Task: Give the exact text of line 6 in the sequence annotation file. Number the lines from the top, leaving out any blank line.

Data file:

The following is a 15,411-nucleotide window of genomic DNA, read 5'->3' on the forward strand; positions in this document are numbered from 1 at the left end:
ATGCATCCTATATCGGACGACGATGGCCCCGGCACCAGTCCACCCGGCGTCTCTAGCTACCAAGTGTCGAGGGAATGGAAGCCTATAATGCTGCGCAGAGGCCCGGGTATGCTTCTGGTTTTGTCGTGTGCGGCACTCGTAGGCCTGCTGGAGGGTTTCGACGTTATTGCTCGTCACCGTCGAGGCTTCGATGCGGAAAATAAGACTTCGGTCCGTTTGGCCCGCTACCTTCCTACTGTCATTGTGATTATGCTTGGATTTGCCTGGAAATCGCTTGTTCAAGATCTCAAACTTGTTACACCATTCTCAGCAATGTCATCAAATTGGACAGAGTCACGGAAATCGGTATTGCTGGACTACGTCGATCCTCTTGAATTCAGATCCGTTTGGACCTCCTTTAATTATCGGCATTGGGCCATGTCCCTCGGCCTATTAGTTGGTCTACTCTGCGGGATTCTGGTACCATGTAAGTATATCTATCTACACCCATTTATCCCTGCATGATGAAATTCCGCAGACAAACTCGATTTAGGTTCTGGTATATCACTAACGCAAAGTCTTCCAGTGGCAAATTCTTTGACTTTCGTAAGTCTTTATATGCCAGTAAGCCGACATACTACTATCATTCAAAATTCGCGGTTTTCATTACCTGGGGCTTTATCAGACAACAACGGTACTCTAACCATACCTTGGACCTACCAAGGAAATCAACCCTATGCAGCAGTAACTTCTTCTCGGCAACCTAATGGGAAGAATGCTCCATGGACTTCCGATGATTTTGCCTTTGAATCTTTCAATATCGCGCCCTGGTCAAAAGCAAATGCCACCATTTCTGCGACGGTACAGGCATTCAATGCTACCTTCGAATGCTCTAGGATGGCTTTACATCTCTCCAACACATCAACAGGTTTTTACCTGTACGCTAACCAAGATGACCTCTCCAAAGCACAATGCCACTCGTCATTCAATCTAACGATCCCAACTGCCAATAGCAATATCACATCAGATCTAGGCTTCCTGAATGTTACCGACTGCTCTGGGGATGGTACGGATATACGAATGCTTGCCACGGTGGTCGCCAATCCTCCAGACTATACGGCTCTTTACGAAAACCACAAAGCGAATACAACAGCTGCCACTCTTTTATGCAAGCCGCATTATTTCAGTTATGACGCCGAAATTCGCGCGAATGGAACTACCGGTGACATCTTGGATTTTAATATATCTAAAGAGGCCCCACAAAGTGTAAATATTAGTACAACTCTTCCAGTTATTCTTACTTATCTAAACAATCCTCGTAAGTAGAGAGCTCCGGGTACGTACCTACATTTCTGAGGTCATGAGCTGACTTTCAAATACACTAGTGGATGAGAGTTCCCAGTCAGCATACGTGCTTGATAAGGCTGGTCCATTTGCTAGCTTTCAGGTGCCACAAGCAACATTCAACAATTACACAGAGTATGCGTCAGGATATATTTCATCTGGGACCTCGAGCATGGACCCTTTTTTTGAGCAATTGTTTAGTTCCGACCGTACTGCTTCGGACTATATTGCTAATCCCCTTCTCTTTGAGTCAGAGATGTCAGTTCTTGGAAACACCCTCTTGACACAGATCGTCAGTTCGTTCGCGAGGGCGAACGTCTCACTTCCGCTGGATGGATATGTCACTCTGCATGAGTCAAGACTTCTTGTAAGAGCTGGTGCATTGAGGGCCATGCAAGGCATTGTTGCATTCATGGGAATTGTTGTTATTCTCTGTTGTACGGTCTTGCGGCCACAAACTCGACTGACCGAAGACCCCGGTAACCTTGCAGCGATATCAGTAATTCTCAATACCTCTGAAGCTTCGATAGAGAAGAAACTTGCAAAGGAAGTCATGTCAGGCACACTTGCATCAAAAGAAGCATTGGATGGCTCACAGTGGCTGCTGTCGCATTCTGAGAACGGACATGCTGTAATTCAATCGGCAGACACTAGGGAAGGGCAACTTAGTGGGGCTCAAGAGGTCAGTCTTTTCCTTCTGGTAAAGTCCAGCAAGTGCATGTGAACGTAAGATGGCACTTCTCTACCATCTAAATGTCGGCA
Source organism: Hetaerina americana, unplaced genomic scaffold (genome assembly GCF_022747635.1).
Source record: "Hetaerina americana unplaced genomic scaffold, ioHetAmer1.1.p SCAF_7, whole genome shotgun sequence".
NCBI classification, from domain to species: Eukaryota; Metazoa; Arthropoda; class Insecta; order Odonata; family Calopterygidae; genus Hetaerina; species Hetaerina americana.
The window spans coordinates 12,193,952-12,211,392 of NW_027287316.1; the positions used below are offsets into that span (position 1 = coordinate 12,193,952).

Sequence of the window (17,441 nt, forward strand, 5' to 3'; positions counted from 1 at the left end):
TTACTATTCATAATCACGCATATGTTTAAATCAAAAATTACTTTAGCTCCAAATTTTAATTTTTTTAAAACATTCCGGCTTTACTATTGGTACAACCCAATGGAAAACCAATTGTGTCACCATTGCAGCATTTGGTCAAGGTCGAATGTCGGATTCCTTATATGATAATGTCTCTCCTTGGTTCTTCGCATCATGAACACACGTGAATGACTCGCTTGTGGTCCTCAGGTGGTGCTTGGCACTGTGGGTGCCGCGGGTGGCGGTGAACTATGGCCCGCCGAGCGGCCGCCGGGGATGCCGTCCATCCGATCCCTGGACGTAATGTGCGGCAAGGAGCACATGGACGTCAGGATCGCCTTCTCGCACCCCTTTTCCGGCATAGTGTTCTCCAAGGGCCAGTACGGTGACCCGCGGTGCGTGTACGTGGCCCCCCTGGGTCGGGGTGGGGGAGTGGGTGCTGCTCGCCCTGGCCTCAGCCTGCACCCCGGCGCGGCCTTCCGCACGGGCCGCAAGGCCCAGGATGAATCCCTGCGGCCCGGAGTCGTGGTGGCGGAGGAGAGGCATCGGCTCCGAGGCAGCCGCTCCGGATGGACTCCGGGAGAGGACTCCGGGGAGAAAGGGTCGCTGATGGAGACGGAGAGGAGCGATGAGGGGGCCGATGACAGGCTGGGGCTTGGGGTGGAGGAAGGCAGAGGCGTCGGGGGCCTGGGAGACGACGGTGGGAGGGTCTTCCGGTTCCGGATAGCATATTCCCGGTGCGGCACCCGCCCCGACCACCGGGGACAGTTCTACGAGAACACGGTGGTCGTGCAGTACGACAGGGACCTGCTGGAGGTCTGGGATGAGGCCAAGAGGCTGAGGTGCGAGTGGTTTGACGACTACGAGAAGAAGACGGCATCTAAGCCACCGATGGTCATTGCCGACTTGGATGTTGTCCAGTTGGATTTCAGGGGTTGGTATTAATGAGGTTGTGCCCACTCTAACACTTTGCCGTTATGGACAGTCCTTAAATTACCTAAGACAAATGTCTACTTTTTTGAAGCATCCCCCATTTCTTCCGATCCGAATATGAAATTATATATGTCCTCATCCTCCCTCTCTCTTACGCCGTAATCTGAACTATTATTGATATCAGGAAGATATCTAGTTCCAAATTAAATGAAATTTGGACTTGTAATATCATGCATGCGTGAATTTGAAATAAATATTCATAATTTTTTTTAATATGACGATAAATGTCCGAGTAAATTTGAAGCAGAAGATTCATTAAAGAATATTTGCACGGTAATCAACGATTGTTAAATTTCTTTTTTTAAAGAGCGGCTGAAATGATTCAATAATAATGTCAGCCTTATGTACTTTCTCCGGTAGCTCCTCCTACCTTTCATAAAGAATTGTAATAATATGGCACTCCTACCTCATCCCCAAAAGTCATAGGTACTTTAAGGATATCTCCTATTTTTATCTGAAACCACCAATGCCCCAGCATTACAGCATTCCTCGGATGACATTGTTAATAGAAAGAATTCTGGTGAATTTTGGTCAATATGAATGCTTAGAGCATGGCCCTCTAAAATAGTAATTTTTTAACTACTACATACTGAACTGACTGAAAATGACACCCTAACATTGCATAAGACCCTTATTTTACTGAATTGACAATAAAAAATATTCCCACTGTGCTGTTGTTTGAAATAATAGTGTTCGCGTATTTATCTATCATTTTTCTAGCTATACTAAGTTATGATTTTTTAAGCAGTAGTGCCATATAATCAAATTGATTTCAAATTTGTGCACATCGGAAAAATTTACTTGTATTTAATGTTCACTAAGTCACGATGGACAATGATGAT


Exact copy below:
The window spans coordinates 12,193,952-12,211,392 of NW_027287316.1; the positions used below are offsets into that span (position 1 = coordinate 12,193,952).